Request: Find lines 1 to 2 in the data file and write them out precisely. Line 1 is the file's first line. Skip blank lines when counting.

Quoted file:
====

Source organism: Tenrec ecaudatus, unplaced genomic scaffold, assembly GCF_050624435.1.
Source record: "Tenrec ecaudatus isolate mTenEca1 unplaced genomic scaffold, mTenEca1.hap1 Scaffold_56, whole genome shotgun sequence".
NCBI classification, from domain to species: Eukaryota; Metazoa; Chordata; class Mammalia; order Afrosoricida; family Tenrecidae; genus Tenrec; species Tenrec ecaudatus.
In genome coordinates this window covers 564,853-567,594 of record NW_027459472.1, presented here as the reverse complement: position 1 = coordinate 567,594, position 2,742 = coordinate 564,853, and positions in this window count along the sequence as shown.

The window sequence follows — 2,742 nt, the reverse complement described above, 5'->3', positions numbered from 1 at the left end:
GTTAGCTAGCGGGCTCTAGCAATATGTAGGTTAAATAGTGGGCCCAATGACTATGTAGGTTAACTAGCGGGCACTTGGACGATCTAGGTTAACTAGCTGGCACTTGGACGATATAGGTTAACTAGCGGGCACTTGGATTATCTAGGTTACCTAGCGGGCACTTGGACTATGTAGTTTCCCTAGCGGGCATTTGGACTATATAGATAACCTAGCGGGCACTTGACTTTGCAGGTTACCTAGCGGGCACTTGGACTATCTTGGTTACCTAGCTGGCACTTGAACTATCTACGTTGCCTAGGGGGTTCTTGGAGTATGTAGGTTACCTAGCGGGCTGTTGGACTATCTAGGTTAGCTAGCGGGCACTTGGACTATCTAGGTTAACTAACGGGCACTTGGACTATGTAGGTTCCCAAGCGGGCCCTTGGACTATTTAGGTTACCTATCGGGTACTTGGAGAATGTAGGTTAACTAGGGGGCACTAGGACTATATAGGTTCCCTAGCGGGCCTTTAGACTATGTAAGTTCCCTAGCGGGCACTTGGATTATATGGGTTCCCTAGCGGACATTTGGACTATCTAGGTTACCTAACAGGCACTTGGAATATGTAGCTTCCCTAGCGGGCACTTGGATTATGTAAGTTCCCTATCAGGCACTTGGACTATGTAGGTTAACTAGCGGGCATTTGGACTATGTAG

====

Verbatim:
Source organism: Tenrec ecaudatus, unplaced genomic scaffold, assembly GCF_050624435.1.
Source record: "Tenrec ecaudatus isolate mTenEca1 unplaced genomic scaffold, mTenEca1.hap1 Scaffold_56, whole genome shotgun sequence".